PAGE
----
Photography 101: Primes or Zooms?

Stephen F. Dennstedt

When it comes to camera lenses should they be primes or zooms? The simple answer is: it depends. Back in my film days most zoom lenses got a bad rap (well deserved) as being inferior to prime lenses. Zooms are complex with more elements (glass) between you and the subject. Typically the more glass you have between the camera and the subject the more degraded the image quality becomes. But that was in the old days. Since digital came onboard most equipment discussions have been about camera bodies.

And while the new camera bodies (Canon, Nikon, Sony et al) are AMAZING there has been a quieter revolution going on in the world of lenses—especially zoom lenses. The modern zoom lens is not your mother’s old zoom lens. The new zooms rival the primes when it comes to image quality and at the same time provide more flexibility. I still use both (I love a good prime) but shoot over 90% of the time with zooms. This has been an evolution (or migration) for me and it didn’t happen overnight. Why the switch to zooms over primes? And do I recommend the switch for everyone?

First off—you should shoot with the camera + lens combination that works best for YOU. My shooting style and habits are probably different from yours. Also cost and convenience can be significant factors when buying photography equipment (photography is not an inexpensive addiction). I’m fortunate that I have the financial resources to buy almost any gear I want but I realize that’s not true for everyone. My advice is: to buy the best gear you can afford (that works within your budget) focusing on glass (lenses) first and camera bodies second. Lenses are your eyes and camera bodies your brain—photography is a visual medium so you need to see clearly.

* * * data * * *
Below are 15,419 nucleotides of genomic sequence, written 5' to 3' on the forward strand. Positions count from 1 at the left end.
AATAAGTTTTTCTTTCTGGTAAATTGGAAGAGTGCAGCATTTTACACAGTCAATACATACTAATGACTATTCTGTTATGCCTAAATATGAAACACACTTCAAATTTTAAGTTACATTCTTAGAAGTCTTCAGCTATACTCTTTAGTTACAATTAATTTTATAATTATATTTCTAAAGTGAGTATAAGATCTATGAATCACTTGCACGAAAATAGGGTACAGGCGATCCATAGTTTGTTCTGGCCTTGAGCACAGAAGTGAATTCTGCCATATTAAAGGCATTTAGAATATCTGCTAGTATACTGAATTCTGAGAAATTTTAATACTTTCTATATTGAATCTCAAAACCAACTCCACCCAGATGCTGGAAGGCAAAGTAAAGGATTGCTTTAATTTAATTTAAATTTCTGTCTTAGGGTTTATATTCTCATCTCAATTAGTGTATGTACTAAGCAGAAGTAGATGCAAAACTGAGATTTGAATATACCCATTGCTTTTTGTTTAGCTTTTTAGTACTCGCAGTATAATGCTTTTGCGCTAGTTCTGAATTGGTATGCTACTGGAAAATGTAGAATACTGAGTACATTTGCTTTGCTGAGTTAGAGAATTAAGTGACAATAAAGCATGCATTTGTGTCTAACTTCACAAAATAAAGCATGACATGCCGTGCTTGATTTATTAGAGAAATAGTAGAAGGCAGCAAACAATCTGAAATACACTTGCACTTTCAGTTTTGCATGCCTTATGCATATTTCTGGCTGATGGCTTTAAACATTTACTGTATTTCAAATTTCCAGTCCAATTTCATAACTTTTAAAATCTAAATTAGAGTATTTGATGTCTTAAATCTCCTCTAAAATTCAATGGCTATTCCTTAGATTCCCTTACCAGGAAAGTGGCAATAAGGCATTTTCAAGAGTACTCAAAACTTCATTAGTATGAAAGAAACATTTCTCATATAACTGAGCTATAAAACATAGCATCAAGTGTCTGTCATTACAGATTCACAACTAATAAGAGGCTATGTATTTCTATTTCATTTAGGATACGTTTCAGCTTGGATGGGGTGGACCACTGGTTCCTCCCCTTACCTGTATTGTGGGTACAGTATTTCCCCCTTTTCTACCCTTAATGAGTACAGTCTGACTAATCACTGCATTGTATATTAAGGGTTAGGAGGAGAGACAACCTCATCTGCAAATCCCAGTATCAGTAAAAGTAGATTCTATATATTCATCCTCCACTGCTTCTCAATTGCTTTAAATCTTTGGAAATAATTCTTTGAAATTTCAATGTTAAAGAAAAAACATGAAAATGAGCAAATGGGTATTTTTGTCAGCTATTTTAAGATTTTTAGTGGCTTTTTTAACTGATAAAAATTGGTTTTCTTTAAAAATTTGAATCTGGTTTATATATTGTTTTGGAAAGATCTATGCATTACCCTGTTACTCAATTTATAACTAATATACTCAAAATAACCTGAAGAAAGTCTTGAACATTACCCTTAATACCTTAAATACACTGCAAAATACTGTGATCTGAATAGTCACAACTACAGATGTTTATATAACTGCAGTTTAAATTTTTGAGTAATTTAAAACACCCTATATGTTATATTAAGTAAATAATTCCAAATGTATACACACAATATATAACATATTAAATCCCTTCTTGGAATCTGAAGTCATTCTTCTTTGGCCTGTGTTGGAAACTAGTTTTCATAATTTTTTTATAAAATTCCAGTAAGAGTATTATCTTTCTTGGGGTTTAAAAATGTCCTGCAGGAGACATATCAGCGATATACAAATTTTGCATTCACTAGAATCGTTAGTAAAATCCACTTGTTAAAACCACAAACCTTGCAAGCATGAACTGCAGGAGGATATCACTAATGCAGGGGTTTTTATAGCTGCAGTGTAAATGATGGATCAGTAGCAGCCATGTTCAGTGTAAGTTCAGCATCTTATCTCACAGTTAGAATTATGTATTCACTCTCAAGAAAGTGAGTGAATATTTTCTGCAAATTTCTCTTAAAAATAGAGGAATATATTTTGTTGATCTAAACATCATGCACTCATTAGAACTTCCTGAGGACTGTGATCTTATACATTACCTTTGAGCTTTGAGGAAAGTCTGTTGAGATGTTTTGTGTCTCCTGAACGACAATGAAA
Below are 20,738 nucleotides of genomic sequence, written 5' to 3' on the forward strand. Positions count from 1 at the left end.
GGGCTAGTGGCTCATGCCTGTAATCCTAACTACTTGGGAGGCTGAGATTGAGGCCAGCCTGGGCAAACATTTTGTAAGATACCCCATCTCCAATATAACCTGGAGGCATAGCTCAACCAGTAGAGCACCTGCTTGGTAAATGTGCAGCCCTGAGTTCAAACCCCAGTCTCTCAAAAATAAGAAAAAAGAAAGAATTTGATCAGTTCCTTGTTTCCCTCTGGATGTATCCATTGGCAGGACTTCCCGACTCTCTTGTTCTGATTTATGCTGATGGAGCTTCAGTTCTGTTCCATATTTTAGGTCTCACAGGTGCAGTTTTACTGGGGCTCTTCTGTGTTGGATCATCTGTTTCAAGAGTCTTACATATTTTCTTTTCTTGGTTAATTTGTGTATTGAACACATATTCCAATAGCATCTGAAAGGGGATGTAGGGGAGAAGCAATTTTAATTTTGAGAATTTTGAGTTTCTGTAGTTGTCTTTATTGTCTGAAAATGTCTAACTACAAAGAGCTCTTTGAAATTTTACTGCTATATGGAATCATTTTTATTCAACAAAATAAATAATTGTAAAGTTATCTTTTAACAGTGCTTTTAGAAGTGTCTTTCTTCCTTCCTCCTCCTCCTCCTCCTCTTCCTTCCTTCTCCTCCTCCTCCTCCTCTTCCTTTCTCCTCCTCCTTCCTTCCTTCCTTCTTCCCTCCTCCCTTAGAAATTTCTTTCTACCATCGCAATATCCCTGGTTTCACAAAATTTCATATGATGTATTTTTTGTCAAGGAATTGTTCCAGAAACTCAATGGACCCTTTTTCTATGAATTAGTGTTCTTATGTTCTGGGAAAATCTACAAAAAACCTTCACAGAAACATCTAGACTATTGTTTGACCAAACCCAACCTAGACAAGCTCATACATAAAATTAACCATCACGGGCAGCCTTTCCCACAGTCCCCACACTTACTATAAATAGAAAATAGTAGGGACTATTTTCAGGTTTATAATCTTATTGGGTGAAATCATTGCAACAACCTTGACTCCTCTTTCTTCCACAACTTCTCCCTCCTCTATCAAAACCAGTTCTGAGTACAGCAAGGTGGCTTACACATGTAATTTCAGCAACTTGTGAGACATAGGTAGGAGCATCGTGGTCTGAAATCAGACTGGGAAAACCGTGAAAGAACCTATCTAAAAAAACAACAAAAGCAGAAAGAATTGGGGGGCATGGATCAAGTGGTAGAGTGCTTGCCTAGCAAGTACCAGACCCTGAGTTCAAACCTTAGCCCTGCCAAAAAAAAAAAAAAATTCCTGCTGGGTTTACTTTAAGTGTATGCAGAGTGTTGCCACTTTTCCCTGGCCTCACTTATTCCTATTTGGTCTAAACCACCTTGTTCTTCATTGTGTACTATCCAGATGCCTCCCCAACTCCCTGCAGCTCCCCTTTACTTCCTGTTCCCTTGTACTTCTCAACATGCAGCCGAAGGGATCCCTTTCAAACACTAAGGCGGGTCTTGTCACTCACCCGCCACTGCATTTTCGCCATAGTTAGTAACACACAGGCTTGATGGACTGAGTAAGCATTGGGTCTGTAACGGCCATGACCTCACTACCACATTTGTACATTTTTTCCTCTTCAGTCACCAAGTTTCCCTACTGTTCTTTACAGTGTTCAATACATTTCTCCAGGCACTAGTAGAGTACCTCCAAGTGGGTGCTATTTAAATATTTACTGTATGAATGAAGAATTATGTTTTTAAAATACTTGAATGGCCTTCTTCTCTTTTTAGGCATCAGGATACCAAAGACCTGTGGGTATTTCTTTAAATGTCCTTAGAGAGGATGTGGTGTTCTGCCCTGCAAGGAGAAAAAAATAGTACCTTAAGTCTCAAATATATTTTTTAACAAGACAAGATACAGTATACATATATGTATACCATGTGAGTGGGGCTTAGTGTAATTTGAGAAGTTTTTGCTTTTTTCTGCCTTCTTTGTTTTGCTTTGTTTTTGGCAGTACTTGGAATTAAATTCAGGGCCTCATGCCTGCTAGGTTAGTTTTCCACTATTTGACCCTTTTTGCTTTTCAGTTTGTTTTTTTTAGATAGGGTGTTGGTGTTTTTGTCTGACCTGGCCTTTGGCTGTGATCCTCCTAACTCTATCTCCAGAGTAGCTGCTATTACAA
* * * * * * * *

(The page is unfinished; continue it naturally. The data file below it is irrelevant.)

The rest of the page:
Back to why I migrated to zoom lenses. The biggest reason for me was flexibility. I travel 365-days a year as a wildlife, landscape and travel photographer Along the way I have sometimes shot photo-journalistically or commercially for newspapers, magazines or private clients. I travel with a backpack (for my personal gear) and a Pelican 1510 (for my photography equipment). Space and weight are premiums I have to plan for—I need to do the most with the least. If I were a static photographer staying in one place I might favor primes but I’m a dynamic photographer continually on the move and zooms are more practical (and cost-effective). What is your situation? And today modern zoom lenses provide image quality on par with most primes.

Like my personal gear all of my photography gear goes through a filtering process that includes: functionality, durability and value. Remember I don’t have a house or a photography studio: my house is my backpack and my studio is my Pelican case. Static versus dynamic, staying in one place versus being on the move. I can cover virtually any photography assignment I accept with the gear I have on hand—anywhere in the world. I’m a Canon shooter since going digital (in my film days it was Nikon, Leica and Rolleiflex) and I am heavily invested (financially). It wouldn’t make sense to switch midstream even though Nikon and Sony have come on strong with their new sensor-technology in the last few years (and Canon is close and may even regain the lead someday).

So what’s in my bag (or Pelican case) these days? I’m back in the USA after an absence of five years visiting family & friends and refreshing my personal travel gear and my photography equipment (and then it’s off to Asia). For those of you who are interested this is a list of my basic gear but does not include peripheral gear (like battery grips, strobes, filters, remotes and editing software):

Canon EOS 5D Mark IV (full-frame) DSLR

Canon EOS 7D Mark II (crop-sensor) DSLR

Canon PowerShot G15 Pocket Camera

Canon EF 16-35mm f/4L IS USM Zoom Lens 

Canon EF 24-70mm f/4L IS USM Zoom Lens

Sigma 50mm f/1.4 Art DG HSM for Canon Prime Lens 

Canon EF 70-200mm f/2.8L II IS USM Zoom Lens

Canon EF 100-400mm f/4.5-5.6L II IS USM Zoom Lens

This equipment allows me to capture high quality images at focal lengths of 16mm to 400mm (on a full-frame FX camera body). And the Effective Field of View (EFOV) increases even more when used with a DX 1.6x crop-sensor body. Not everyone can afford a kit like this so shoot with what you can afford. It’s more about the photographer than the equipment. And for heaven sake HAVE FUN.




2 responses to “Photography 101: Primes or Zooms?

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